Read our full review on the Hyundai Tucson Fuel Cel.

Audi H-Tron

2016 Audi h-tron Quattro Concept
- image 661376
2016 Audi h-tron Quattro Concept
- image 661373

For now, the Audi H-Tron is nothing more than a concept that debuted at the Detroit Auto Show this year. It featured a near-production ready exterior and a futuristic interior, but hey it’s a concept right? Before you kick me in the groin for listing a concept vehicle against a future production vehicle, think about this. Hyundai already has a hydrogen-powered SUV on the market. Mercedes will have one by 2017, so Audi now has more motivation than ever to shift the H-Tron concept into production.

Of course, the interior will be significantly toned down, and the exterior will take some nips and tucks, but it will likely happen now that one of its main German competitors is stepping into the Hydrogen market. The Concept is said to offer close to 400 miles of range and upward of 405 pound-feet of torque. It’s hard to say where pricing will sit, but I would expect it to cost more than the Tucson Fuel Cell and more in-line with the estimated $55,000 price of the GLC F-CELL.

Read our full review on the Audi H-Tron.

Conclusion

2017 Mercedes-Benz GLC F-Cell - image 679308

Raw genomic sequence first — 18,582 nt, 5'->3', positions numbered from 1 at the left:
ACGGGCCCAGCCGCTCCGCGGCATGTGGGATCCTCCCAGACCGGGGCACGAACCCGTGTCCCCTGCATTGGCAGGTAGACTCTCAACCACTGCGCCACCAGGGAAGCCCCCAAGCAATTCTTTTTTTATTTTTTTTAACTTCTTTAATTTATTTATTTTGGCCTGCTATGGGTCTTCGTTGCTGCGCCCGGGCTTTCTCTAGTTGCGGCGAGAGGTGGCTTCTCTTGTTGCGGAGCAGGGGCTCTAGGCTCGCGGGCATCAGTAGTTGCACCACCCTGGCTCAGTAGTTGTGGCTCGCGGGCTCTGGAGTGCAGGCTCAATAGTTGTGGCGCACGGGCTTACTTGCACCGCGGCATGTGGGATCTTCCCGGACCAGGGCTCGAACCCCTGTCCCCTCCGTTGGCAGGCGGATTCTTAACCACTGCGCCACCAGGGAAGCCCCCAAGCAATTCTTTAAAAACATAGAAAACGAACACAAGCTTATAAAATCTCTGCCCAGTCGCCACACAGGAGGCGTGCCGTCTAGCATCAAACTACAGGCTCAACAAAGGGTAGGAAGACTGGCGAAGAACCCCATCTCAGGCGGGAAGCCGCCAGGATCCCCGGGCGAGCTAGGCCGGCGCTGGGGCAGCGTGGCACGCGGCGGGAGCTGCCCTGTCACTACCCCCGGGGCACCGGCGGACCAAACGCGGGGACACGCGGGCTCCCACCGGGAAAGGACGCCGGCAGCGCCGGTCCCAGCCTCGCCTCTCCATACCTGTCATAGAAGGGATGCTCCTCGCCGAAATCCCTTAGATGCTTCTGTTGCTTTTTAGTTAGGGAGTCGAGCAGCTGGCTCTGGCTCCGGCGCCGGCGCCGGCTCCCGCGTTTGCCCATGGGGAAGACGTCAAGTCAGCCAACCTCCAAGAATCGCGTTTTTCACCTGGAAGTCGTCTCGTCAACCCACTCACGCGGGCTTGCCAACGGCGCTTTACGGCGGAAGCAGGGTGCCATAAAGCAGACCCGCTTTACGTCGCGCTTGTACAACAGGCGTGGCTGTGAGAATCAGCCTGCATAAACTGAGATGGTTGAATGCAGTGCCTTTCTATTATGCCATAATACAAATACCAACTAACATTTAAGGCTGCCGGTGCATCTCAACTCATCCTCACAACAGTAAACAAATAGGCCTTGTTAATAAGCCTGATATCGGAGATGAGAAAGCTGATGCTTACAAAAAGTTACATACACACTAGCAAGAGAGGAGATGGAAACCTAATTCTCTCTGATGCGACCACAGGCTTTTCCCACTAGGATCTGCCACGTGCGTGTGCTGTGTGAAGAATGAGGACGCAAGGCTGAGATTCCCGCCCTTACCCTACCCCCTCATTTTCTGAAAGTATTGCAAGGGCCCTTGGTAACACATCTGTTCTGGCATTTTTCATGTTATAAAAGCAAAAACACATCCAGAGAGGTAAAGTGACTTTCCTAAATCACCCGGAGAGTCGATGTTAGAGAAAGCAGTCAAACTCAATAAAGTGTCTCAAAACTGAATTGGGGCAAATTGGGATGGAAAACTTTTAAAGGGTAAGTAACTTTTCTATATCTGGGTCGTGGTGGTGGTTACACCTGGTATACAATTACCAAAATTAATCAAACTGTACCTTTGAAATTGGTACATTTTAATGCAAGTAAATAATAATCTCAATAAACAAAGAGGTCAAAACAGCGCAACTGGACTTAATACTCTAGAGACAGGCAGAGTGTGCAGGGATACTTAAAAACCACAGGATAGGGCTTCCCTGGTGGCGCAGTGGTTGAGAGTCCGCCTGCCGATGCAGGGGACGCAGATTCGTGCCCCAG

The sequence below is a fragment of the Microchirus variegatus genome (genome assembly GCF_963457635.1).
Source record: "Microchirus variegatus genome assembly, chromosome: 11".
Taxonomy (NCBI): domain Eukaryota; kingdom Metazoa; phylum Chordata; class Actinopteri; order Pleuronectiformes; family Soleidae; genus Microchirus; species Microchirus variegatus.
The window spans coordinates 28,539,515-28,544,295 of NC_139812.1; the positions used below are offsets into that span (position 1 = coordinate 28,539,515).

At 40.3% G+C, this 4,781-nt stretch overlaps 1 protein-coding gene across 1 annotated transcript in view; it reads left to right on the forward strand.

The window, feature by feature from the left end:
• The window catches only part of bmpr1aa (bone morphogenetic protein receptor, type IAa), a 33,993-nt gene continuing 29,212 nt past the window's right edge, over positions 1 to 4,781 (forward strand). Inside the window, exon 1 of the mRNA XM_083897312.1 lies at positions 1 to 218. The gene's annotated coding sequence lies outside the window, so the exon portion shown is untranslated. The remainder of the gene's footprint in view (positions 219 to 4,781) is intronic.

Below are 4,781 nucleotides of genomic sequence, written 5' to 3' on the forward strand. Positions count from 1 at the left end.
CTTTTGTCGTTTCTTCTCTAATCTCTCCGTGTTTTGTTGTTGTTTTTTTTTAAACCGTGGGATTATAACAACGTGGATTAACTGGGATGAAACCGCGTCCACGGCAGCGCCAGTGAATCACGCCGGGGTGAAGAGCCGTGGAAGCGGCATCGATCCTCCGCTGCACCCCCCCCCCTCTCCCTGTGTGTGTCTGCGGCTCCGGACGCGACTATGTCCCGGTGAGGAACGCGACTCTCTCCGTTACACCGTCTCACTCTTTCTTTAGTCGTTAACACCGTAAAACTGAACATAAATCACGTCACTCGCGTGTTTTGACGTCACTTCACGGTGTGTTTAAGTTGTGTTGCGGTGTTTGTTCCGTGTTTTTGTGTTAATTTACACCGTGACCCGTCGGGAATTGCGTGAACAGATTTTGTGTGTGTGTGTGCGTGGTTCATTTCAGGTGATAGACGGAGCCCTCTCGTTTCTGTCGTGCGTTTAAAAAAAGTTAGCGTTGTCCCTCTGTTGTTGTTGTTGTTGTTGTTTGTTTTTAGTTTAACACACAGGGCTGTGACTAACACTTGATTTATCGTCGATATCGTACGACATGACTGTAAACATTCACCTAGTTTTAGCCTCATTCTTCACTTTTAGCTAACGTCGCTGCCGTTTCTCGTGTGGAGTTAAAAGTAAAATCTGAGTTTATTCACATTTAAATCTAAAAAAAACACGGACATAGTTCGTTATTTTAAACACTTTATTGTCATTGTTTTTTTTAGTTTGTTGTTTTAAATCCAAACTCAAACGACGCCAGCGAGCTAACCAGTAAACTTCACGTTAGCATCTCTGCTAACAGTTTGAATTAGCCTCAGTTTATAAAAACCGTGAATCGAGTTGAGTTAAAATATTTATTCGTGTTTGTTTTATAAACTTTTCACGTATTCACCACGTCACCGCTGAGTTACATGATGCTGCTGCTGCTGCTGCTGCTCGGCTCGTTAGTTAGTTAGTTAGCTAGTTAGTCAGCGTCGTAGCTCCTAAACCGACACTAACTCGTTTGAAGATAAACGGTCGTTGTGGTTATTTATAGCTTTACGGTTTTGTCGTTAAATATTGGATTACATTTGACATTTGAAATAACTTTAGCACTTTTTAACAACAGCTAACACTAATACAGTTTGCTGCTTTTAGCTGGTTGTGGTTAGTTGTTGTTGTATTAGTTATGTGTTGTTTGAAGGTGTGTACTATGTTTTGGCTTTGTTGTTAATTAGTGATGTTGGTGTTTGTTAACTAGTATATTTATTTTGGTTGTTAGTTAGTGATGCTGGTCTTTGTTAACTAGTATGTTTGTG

I’m not surprised that auto manufacturers are starting to push hydrogen technology in cars, but it does seem a little odd to see Mercedes just hit us out of the blue with a production hydrogen vehicle. Basing it on the GLC probably a smart idea considering Mercedes will have to recoup costs, and a cheaper model will help keep the hydrogen-powered variant within an affordable range. I just hope that all of these hydrogen-power vehicles that are starting to hit the market aren’t all ticking hydrogen bombs that are just waiting to go off. I doubt that is the case, but the thought does cross my mind every now and then. Otherwise, I think hydrogen fuel is a good idea, as we can obviously make it from water. I just wish we didn’t have to lose the soul and roar of an internal combustion engine in the process.

In the end, this is the future, and Mercedes has taken another big step to bringing hydrogen-powered vehicles to the masses. Give it another decade or so, and it’s quite likely that we’ll see hydrogen stations popping up on a regular basis. Furthermore, there’s the potential that, as technology improves, hydrogen-oxygen separators could be reduced in size enough that separating the two could potentially be done onboard, preventing the need for filling stations at all. Just think, one day you could walk out to go to work, grab the hose, top of your tank and let the car do the rest – now that’s the way of the future.

What do you guys think? Will hydrogen ever be as viable as gasoline and diesel, or will they eventually fade away to make room for battery-electric cars? Feed us your thoughts in the comments section below.

  • Leave it
    • May follow Hyundai’s example of being available as a lease only
    • Hydrogen is still in a limited supply
    • Will probably be costly compared the standard GLC models

Press Release